BUILDING & CHURCHYARD
The oldest gravestone in the Churchyard bears the date 1668.
Medieval Preaching Cross
Opposite the Porch stands the base and part of the stem of a medieval Preaching Cross.
There is a sundial or scratch dial (also known as a Tide dial or Mass dial) on the south wall of the transept on a jamb to the east of the window. Before the church had a clock, this was used by the vicar to mark the times of services.
The 5 foot long millstone grit monolith lying in the churchyard was found buried 3 feet below the ground at the base of the tower during drainage work in 1994.
Vale of Belvoir Angels
In the churchyard there are three early gravestones of the kind known as Vale of Belvoir Angels. These commemorate John Burton (who died in 1668) and his wife Catharina (1701), Em (sic), the wife of Richard Burton, who died in 1695 and Mary, wife of John Henson, who died in 1735. There are about 330 of these slate gravestones, mostly dating between 1681 and 1759, which are decorated with either one or two angel faces, usually at the top edge of the stone. They are located in churchyards mostly in the western end of the Vale of Belvoir. The suggestion has been made that they were carved by a family of monumental masons resident in Hickling or thereabouts (see ‘Vale of Belvoir Angels’ by Pauline F and Bernard V Heathcote, 2008 [ISBN 978-0-9541934-1-6]).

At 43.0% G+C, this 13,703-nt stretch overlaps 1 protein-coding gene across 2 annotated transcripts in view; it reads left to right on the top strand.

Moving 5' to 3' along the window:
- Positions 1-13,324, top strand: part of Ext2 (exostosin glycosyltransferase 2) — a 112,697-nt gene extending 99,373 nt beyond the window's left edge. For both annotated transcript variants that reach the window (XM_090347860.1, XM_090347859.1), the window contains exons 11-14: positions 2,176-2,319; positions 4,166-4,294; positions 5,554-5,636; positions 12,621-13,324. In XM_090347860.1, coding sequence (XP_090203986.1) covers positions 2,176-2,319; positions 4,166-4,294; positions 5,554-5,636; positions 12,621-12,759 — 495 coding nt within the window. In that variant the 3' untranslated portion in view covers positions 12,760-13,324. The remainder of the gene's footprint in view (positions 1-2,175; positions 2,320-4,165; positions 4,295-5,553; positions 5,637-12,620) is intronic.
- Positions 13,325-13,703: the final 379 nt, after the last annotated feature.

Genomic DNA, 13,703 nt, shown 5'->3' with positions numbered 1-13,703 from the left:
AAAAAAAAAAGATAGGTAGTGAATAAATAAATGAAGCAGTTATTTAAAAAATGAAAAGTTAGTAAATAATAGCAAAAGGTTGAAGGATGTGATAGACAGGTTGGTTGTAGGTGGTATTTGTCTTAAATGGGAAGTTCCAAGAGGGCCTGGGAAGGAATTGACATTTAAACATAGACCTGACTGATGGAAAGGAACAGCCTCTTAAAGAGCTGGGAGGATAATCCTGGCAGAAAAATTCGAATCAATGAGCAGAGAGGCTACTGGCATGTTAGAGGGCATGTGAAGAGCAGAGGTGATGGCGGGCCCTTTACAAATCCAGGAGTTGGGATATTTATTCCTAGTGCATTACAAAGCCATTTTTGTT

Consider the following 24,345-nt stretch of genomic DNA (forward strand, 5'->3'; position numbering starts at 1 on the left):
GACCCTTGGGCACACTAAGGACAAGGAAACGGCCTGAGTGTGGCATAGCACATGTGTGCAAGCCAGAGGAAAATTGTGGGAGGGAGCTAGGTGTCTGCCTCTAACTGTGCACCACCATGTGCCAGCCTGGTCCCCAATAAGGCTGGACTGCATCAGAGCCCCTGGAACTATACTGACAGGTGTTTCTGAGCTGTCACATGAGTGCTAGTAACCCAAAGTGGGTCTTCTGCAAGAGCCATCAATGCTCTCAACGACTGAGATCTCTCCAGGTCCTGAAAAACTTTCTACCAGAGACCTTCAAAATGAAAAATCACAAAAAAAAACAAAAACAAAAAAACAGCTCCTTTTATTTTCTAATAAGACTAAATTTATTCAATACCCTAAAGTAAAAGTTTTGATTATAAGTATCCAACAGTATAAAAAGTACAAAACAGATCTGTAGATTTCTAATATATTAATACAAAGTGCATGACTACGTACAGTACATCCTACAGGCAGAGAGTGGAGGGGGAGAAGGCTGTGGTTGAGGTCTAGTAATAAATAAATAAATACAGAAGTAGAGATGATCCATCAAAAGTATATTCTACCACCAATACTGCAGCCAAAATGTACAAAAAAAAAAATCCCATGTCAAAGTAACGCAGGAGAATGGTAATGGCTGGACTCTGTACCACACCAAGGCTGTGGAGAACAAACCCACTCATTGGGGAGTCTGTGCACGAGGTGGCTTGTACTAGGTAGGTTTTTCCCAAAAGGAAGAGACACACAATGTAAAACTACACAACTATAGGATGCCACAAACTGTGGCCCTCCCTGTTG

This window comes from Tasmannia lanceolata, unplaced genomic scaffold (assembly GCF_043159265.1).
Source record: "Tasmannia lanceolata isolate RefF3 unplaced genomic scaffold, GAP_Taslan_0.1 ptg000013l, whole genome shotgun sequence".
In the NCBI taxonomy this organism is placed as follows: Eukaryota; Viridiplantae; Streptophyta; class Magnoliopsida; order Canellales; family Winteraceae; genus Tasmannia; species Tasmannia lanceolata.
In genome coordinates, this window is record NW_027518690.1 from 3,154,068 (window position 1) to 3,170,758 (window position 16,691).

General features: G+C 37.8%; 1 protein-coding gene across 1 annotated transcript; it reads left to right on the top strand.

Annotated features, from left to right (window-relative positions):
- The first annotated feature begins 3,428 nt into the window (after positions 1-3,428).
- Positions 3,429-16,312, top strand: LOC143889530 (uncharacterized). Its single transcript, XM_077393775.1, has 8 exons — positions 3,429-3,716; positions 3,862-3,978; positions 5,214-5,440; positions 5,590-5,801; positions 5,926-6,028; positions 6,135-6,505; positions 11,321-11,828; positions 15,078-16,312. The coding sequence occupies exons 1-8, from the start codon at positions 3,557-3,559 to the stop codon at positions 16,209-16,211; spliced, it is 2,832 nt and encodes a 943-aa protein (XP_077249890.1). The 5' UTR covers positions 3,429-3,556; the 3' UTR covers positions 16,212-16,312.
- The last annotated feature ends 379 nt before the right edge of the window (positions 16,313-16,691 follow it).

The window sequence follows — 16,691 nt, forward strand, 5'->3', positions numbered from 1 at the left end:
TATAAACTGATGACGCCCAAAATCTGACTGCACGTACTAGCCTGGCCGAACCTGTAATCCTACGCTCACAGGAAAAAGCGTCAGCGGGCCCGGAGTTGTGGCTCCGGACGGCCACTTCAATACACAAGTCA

Commonwealth War Grave
The churchyard contains one Commonwealth War Grave, that of Frederick William Atkinson, who died on 2nd May 1917, aged 19. A few years ago, when Frederick Atkinson’s World War I memorial plaque (‘Dead Man’s Penny’) was found at a house in Nether Broughton, we were able to return it to his relatives who continue to live locally.
Wooden Cross with Carved Mouse
There is also a wooden cross with a mouse carved on the upright, in a manner reminiscent of Robert Thompson, the ‘Mouseman’ of Yorkshire. This marks the grave of Madeleine Sykes, who died in 1957. She was one of the sisters of Frances Harriet Terry, wife of Charles Wright of Saxelbye Park, and daughter of Sir Joseph Terry, of the chocolate manufacturers, Terry’s of York.
The churchyard as we see it today was extended northwards in 1918; before that date the north side of the churchyard ended within a few yards of the north wall of the nave. This extension is reflected in the dates of the gravestones.